Water is what enables a pliable crust to form and allows the tectonic plate system to operate. This includes subduction zones, along with granitoid intrusions and andesite volcanoes, which maintain the continents.

If the water evaporated, carbon dioxide would degas and the plate system would be replaced by a plume-led dynamic. Earth would be a much different world, like Venus or Mars.

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Seawater constantly sways to imposed rhythms. Surface waters respond to the drag of prevailing winds and the rotation of Earth by forming huge circulatory gyres. Just below are currents that reflect local and seasonal conditions. In the deep are abiding currents which span much of the globe.

Ocean Circulation & Climate

Ocean circulation impacts climate and vice versa in a worldwide gyre.


Globally, ocean currents form loops and vortices, with eddies that can create variations in flow. Ocean eddies may be 500 km across at the surface and reach all the way to the bottom of the ocean. These massive eddies transport all manner of matter and thermal energy over long distances. The swirl of ocean eddies mirrors those of black holes.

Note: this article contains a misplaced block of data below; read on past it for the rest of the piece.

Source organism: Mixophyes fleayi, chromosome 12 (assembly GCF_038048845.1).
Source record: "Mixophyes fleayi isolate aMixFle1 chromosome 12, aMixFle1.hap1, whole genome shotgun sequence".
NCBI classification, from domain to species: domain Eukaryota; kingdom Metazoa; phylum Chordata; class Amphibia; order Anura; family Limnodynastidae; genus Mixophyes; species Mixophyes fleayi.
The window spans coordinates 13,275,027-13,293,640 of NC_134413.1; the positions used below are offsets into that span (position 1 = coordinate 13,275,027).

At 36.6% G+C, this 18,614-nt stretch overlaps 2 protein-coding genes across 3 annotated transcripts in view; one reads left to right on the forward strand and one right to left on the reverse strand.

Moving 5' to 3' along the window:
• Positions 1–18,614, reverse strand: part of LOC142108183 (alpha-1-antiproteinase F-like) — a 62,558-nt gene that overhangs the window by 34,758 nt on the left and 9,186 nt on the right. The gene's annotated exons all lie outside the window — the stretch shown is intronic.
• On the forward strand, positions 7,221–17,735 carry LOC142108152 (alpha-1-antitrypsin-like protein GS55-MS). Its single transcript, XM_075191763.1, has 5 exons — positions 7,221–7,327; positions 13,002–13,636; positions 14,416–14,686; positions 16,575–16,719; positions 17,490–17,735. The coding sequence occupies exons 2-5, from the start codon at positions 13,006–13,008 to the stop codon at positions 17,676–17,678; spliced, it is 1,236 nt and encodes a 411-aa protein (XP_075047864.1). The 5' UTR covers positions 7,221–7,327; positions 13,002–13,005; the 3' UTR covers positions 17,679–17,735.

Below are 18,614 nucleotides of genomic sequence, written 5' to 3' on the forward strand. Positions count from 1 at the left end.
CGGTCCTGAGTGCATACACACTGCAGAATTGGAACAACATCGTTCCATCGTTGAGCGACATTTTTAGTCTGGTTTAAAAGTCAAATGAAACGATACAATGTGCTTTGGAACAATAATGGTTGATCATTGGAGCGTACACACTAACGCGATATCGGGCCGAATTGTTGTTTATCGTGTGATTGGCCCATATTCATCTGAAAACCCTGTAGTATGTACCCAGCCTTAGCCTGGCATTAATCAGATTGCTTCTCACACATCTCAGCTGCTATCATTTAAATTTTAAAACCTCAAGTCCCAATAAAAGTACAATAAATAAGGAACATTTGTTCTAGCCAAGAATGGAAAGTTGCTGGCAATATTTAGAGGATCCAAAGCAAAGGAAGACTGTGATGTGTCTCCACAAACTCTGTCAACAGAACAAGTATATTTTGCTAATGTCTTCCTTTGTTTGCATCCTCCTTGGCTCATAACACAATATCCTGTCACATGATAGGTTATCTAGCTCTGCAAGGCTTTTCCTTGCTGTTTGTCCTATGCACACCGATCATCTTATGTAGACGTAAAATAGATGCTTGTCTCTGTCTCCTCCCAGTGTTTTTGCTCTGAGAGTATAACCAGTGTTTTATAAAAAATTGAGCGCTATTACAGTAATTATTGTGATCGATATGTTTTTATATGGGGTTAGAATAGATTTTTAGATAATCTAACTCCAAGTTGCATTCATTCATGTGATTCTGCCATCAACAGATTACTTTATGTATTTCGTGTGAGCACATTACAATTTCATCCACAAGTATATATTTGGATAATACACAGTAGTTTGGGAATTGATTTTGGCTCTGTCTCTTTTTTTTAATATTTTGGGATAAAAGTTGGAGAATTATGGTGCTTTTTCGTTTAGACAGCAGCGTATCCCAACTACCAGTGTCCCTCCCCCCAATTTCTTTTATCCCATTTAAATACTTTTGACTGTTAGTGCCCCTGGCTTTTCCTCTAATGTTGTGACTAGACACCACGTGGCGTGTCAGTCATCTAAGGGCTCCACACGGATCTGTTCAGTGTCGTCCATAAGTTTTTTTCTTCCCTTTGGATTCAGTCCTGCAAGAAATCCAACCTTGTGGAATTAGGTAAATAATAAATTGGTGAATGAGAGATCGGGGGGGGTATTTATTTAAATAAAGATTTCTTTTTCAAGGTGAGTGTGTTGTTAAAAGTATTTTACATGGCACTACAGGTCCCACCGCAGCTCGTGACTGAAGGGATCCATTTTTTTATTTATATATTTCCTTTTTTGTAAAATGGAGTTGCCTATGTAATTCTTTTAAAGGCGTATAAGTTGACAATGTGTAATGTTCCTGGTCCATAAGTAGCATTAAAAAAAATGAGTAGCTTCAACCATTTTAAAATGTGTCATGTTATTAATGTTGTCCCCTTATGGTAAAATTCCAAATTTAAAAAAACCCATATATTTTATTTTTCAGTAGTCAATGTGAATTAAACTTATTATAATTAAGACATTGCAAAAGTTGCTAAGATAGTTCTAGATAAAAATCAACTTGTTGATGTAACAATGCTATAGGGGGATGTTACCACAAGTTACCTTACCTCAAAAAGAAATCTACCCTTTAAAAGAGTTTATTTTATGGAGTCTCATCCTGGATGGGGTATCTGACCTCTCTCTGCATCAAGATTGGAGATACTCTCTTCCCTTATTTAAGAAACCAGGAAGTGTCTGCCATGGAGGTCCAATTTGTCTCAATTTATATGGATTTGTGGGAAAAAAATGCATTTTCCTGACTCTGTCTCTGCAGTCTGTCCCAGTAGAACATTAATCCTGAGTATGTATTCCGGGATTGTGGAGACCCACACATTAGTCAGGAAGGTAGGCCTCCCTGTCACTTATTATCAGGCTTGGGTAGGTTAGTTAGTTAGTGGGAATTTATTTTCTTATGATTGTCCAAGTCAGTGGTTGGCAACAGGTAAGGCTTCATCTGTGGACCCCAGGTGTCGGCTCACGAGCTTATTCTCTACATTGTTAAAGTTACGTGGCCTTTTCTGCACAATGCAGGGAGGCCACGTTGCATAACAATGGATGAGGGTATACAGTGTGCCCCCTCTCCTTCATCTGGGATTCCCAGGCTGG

“The boundaries of water-carrying eddies satisfy the same type of differential equations that the area surrounding black holes do in general relativity.” ~ American mathematician George Haller

Ocean eddies are weather makers: locally affecting near-surface winds, clouds, and rainfall patterns. A slackening cyclonic eddy takes the sail out of near-surface winds, which lessens cloud formation, and thereby reduces rainfall.

With climate change comes shifts in eddies. Altering these gyres will transport marine species to new areas. Reductions in polar sea ice will introduce life that originated in the Pacific and Atlantic into Arctic and subarctic oceans, thereby accelerating biogeochemical cycles. Severe disruption to marine ecosystems is inevitable with the current rapidly changing climate.